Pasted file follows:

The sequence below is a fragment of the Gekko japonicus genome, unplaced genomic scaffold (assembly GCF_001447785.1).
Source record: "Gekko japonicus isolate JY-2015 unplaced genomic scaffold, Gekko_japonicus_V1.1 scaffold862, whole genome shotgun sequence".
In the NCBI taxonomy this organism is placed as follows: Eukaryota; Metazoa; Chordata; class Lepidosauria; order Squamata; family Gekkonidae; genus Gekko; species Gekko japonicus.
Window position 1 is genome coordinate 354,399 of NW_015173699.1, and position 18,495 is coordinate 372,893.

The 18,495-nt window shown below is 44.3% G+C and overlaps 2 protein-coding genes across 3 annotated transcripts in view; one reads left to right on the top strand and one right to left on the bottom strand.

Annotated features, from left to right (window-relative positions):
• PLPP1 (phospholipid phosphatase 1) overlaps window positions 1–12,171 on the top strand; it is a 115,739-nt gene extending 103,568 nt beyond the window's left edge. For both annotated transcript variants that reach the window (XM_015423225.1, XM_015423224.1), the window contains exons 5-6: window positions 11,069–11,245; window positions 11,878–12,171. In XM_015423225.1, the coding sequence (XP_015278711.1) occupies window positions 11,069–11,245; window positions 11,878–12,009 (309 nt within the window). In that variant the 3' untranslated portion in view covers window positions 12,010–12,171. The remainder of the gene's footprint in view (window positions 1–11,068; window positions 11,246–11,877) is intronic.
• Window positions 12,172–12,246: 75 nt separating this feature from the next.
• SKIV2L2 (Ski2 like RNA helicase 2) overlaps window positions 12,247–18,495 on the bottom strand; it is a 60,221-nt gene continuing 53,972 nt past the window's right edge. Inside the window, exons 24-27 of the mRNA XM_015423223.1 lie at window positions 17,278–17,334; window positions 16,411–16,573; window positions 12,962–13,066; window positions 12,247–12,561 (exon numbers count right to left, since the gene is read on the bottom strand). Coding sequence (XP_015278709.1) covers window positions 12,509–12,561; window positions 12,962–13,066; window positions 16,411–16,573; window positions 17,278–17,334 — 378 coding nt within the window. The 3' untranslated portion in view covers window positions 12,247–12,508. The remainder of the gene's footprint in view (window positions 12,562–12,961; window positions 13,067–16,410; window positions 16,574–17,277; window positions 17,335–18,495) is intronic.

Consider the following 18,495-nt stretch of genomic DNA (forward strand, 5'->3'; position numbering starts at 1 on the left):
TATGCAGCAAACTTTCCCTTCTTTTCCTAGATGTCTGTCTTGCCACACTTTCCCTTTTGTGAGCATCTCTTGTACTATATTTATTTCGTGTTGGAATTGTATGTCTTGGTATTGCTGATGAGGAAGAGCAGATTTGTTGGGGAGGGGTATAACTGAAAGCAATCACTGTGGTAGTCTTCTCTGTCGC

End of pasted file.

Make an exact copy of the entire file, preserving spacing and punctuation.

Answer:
The sequence below is a fragment of the Gekko japonicus genome, unplaced genomic scaffold (assembly GCF_001447785.1).
Source record: "Gekko japonicus isolate JY-2015 unplaced genomic scaffold, Gekko_japonicus_V1.1 scaffold862, whole genome shotgun sequence".
In the NCBI taxonomy this organism is placed as follows: Eukaryota; Metazoa; Chordata; class Lepidosauria; order Squamata; family Gekkonidae; genus Gekko; species Gekko japonicus.
Window position 1 is genome coordinate 354,399 of NW_015173699.1, and position 18,495 is coordinate 372,893.

The 18,495-nt window shown below is 44.3% G+C and overlaps 2 protein-coding genes across 3 annotated transcripts in view; one reads left to right on the top strand and one right to left on the bottom strand.

Annotated features, from left to right (window-relative positions):
• PLPP1 (phospholipid phosphatase 1) overlaps window positions 1–12,171 on the top strand; it is a 115,739-nt gene extending 103,568 nt beyond the window's left edge. For both annotated transcript variants that reach the window (XM_015423225.1, XM_015423224.1), the window contains exons 5-6: window positions 11,069–11,245; window positions 11,878–12,171. In XM_015423225.1, the coding sequence (XP_015278711.1) occupies window positions 11,069–11,245; window positions 11,878–12,009 (309 nt within the window). In that variant the 3' untranslated portion in view covers window positions 12,010–12,171. The remainder of the gene's footprint in view (window positions 1–11,068; window positions 11,246–11,877) is intronic.
• Window positions 12,172–12,246: 75 nt separating this feature from the next.
• SKIV2L2 (Ski2 like RNA helicase 2) overlaps window positions 12,247–18,495 on the bottom strand; it is a 60,221-nt gene continuing 53,972 nt past the window's right edge. Inside the window, exons 24-27 of the mRNA XM_015423223.1 lie at window positions 17,278–17,334; window positions 16,411–16,573; window positions 12,962–13,066; window positions 12,247–12,561 (exon numbers count right to left, since the gene is read on the bottom strand). Coding sequence (XP_015278709.1) covers window positions 12,509–12,561; window positions 12,962–13,066; window positions 16,411–16,573; window positions 17,278–17,334 — 378 coding nt within the window. The 3' untranslated portion in view covers window positions 12,247–12,508. The remainder of the gene's footprint in view (window positions 12,562–12,961; window positions 13,067–16,410; window positions 16,574–17,277; window positions 17,335–18,495) is intronic.

Consider the following 18,495-nt stretch of genomic DNA (forward strand, 5'->3'; position numbering starts at 1 on the left):
TATGCAGCAAACTTTCCCTTCTTTTCCTAGATGTCTGTCTTGCCACACTTTCCCTTTTGTGAGCATCTCTTGTACTATATTTATTTCGTGTTGGAATTGTATGTCTTGGTATTGCTGATGAGGAAGAGCAGATTTGTTGGGGAGGGGTATAACTGAAAGCAATCACTGTGGTAGTCTTCTCTGTCGC